The Baltimore County firefighters union assailed yesterday the promotion of two top-level firefighters with ties to County Executive C. A. Dutch Ruppersberger, fraying the union's strained relationship with the executive.
The union -- which in recent years has picketed Ruppersberger over his salary offers and fought his efforts to restructure the department -- said qualified candidates were unfairly shut out of consideration for the $80,000 deputy chief jobs because the administration made its choices months before the official selection process began.
"The whole process was a farce," said Kevin B. O'Connor, president of Baltimore County Firefighters Association Local 1311.
Fire Chief John F. O'Neill promoted Mark E. Weir Sr., the son of a prominent state delegate, and John J. Hohman, a supporter of Ruppersberger in past political campaigns.
The promotions, from battalion chief to deputy chief, made the longtime firefighters two of five deputy chiefs in the department.
O'Neill, who made the appointments last week and announced them Monday, said the candidates were selected from among four finalists, all longtime firefighters. He said the process was fair and did not involve politics.
"No matter how I did this process, there was going to be somebody who would be unhappy with it," O'Neill said.
The promotions mean pay raises of about $10,000 a year for Weir and Hohman, each of whom has more than 20 years experience.
They touched a nerve within the Fire Department, said union officials, who were flooded with calls from members.
O'Connor said the promotions were based on a set of 2-year-old applications. Oral exams usually given by independent evaluators for such merit jobs were not administered, he said, and the criteria used to rank candidates did not include experience or education.
The union chief also said the qualifications for the job were geared toward Weir and Hohman.
One of the criteria was experience in fire code enforcement, which O'Connor said was tailor-made for Weir, who has overseen code enforcement as chief of investigative services since 1992.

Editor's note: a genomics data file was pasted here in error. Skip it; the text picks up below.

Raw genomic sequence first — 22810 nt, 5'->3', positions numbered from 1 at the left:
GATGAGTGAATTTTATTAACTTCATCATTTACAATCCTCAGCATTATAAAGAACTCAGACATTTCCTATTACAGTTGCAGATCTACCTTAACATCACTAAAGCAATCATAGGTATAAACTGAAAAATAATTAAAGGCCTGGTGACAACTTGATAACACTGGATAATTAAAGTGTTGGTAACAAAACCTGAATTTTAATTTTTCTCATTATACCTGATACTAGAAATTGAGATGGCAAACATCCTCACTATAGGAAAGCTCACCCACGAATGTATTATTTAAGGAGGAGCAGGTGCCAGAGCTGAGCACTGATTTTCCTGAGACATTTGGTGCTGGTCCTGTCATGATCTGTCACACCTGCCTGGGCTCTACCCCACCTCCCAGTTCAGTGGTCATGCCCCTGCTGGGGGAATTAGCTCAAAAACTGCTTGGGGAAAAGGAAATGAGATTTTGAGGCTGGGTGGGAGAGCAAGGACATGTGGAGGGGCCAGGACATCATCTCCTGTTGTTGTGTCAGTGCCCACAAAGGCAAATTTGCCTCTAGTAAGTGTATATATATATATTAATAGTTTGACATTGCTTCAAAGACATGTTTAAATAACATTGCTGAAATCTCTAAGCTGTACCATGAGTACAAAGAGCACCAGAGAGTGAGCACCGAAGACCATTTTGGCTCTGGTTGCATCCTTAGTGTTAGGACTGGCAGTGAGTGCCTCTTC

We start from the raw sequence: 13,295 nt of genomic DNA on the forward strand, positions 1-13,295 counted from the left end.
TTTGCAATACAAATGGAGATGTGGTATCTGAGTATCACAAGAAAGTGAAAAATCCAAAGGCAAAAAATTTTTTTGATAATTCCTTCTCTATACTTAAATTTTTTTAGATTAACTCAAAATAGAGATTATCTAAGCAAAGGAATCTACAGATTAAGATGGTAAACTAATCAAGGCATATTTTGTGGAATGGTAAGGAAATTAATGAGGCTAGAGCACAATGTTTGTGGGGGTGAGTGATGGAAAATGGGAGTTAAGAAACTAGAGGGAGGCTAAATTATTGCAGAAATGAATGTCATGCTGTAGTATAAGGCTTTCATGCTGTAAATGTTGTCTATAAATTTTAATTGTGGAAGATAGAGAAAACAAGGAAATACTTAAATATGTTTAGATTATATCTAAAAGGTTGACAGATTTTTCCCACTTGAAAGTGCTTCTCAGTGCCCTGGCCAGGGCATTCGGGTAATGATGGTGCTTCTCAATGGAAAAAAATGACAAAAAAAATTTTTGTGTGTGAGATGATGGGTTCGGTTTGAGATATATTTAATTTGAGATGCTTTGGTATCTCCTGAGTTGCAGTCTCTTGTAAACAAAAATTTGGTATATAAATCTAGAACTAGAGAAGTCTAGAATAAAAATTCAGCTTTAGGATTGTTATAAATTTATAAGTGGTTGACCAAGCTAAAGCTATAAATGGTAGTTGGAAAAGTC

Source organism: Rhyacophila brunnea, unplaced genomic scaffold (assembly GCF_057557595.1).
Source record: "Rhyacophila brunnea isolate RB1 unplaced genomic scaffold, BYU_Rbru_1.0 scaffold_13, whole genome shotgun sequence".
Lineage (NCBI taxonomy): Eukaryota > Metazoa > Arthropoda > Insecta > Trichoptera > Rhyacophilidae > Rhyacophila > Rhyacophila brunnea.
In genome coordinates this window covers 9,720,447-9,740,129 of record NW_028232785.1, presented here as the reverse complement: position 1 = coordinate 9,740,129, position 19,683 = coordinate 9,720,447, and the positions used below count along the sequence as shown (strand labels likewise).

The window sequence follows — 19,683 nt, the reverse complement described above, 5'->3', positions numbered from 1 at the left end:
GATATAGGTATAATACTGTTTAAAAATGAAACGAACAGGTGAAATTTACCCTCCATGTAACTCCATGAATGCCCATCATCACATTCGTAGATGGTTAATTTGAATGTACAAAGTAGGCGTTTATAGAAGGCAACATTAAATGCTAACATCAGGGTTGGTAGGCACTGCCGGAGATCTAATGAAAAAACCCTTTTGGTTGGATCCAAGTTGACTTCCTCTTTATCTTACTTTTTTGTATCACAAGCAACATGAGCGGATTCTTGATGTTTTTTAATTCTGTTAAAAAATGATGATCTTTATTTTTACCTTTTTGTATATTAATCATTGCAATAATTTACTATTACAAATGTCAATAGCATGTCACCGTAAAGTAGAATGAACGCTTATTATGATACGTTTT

Another criterion was experience in negotiating contracts and dealing with labor negotiations, a qualification that fit Hohman, who headed the firefighters union from 1983 to 1991.
Michael Davis, a Ruppersberger spokesman, denied that politics were involved. "There was no input from the executive's office at all," he said.
O'Neill said that the promotions were based on his department's needs, not politics.
"The job description is the same one I had to meet when I applied for deputy chief in 1995," O'Neill said.
He said he used the 1997 list of finalists because he did not want the county Department of Human Resources, which reviews applicants and ranks candidates, to advertise the positions again. That would have held up the appointments for two to three months, he said.
He said that before he made his decision, he asked all four finalists when he interviewed them this year whether they had any updates to their resumes. He also decided not to conduct an oral examination because he knew all four candidates.
Weir and Hohman said yesterday that they won the posts because they were the best qualified.
"I've been hearing about politics for 21 years," said Weir, a 21-year veteran. "There's some people you'll never convince otherwise. But those people who know me, and know my work product, they know I'm qualified."
Weir is the son of state Del. Michael H. Weir, an Essex Democrat and a faithful Ruppersberger supporter who is vice chairman of the House Environmental Matters Committee.
Hohman's political ties to Ruppersberger go back to 1986, when he was firefighters union president. The union endorsed Ruppersberger for County Council that year, and Hohman campaigned for him.
An official with Mothers Against Drunk Driving criticized Hohman's appointment because of a drunken-driving conviction last year. David Elzey, president of the Lower Eastern Shore MADD chapter, said the conviction is so recent that Hohman should not be promoted.
"That's something that's in my past, and the chief knew about it, and we talked about it," Hohman said.